Once Upon a Time There was a Sickness
ABC Online (Australia)
April 17, 2008
Humans are natural storytellers. We've been doing it for 30,000 years.
But about 2,500 years ago, thanks to Plato, Socrates and other ancient Greeks, we in the West switched to inquiry, dialogue, argument and reason when we had knowledge to impart. We still do today.
We still tell stories, but mainly for entertainment – if we learn anything along the way, it's more often to reinforce what we already know.
But many pre-industrial societies still use storytelling as the dominant means of imparting information.
What has this got to do with Australians and their health? A lot, if you're a white health worker practising in Aboriginal communities. That's the conclusion of researchers in the Northern Territory working at the front line of Aboriginal health, who've been using storytelling as a way of getting across complex information about diseases and treatment.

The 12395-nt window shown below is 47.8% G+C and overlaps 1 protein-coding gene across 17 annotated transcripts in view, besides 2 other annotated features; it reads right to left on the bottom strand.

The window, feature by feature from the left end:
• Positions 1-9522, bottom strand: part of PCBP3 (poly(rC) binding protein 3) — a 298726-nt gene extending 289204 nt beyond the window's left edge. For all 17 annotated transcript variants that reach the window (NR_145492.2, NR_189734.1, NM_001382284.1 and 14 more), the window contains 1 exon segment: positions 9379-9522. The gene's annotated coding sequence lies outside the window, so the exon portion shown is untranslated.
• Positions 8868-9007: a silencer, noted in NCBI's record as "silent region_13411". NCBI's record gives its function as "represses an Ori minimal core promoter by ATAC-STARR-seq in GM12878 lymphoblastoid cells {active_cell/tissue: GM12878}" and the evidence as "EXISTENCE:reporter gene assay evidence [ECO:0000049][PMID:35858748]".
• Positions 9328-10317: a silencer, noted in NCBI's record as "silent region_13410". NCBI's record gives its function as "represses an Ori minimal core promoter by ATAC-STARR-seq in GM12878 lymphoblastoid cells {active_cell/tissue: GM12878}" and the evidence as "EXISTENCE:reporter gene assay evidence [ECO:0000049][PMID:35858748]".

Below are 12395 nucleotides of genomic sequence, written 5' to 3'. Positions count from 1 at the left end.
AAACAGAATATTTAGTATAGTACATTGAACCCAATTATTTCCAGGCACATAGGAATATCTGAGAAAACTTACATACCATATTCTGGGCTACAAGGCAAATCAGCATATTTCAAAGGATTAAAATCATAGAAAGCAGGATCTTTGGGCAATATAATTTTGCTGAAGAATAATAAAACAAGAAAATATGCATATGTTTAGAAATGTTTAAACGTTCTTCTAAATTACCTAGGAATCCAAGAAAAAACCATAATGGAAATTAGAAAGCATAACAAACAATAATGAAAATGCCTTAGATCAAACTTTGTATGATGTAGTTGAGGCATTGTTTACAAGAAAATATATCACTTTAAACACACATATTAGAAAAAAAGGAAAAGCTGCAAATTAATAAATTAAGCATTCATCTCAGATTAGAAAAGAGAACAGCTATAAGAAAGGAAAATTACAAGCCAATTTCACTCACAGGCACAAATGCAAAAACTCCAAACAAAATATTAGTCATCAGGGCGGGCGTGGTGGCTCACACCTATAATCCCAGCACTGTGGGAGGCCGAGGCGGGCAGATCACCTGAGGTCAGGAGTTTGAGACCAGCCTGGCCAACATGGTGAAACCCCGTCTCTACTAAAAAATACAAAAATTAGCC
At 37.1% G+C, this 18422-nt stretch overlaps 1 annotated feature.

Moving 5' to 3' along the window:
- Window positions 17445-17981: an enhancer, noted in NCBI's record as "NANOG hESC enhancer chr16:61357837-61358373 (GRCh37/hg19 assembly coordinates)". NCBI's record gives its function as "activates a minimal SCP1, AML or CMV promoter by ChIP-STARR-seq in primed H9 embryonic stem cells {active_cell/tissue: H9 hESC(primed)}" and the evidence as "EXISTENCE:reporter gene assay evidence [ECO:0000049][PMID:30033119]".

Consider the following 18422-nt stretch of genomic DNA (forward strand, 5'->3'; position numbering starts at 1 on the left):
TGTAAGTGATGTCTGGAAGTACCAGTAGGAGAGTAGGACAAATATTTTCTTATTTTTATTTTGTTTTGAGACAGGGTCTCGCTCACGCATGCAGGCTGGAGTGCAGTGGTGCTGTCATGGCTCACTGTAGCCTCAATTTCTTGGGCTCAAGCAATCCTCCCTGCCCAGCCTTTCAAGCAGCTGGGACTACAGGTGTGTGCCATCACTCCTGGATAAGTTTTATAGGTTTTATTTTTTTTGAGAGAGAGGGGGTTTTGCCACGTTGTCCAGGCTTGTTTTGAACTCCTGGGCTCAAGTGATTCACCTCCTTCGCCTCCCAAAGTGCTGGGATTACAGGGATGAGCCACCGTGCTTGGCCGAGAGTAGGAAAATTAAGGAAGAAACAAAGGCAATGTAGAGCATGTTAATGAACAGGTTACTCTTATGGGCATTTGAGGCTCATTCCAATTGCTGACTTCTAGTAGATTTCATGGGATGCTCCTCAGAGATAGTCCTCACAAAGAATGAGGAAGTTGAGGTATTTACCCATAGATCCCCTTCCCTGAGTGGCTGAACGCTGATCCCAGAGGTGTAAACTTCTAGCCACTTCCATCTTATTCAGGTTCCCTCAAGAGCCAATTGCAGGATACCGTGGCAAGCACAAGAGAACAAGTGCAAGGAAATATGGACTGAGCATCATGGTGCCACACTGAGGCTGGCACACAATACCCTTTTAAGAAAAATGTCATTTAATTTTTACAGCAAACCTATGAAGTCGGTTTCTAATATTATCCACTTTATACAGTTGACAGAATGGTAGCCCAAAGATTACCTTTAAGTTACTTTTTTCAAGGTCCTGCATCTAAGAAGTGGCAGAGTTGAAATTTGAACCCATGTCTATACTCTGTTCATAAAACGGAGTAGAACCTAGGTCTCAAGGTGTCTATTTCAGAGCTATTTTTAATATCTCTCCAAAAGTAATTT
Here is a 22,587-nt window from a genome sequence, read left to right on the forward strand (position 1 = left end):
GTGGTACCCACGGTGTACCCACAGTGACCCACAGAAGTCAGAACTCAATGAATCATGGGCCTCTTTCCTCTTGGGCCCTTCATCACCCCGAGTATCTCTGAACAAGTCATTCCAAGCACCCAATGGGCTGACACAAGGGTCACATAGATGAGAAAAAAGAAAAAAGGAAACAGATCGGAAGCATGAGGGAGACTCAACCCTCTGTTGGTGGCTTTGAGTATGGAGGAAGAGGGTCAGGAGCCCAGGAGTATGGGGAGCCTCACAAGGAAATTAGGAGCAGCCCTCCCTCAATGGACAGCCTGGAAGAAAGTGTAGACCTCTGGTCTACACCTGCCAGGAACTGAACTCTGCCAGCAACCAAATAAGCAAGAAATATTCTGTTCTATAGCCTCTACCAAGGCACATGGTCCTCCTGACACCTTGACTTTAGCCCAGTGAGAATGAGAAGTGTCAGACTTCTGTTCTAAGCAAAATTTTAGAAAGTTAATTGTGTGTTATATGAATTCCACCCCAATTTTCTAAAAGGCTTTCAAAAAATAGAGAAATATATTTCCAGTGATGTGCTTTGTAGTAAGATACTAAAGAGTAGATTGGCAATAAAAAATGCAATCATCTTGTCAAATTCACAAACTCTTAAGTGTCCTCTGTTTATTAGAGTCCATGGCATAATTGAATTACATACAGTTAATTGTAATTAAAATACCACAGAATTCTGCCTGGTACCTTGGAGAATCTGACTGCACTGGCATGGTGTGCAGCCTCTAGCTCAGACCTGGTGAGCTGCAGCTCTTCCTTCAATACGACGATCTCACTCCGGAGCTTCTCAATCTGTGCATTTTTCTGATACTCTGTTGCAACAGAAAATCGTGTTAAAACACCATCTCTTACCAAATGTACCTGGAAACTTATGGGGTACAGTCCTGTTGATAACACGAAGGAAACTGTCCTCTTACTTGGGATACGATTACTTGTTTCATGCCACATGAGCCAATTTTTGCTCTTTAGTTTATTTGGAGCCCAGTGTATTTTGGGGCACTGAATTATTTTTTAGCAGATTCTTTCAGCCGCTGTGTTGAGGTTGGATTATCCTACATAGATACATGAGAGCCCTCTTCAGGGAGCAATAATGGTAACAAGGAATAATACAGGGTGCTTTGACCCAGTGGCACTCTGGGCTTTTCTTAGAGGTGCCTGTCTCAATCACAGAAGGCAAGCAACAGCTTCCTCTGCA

The researchers, from the
Cooperative Research Centre for Aboriginal Health (CRCAH), looked at communication between European health workers and Aboriginal patients with kidney failure undergoing kidney dialysis in Darwin. The patients were Yolngu people from north-east Arnhem Land.
'Sharing the True Stories', the project involved Charles Darwin University, Royal Darwin Hospital, the Aboriginal Resource and Development Services (ARDS) and CRCAH.
Using discussion, pictures and role play, health workers, interpreters, Yolngu patients, family members and community elders worked together to develop storytelling techniques and metaphors to explain the story of why someone needs dialysis and what happens in treatment. The central metaphor for the dialysis machine, for example, was bread made from the cycad seed, which Yolngu people eat because they believe it flushes toxins out of the body. (The seed represented the dialysis machine.)
The project team has since incorporated the story in a series of DVDs and books, and produced others about the heart and lung, how to use an interpreter, and what happens in an operation.
So do these programs make a difference? The researchers, in their report 'Sharing the True Stories: Stage 2 Report', concluded that the program made a big difference: it gave Aboriginal patients an understanding of kidney disease and dialysis, more participation in treatment and better treatment outcomes.
Subjects Covered: healing, medicine
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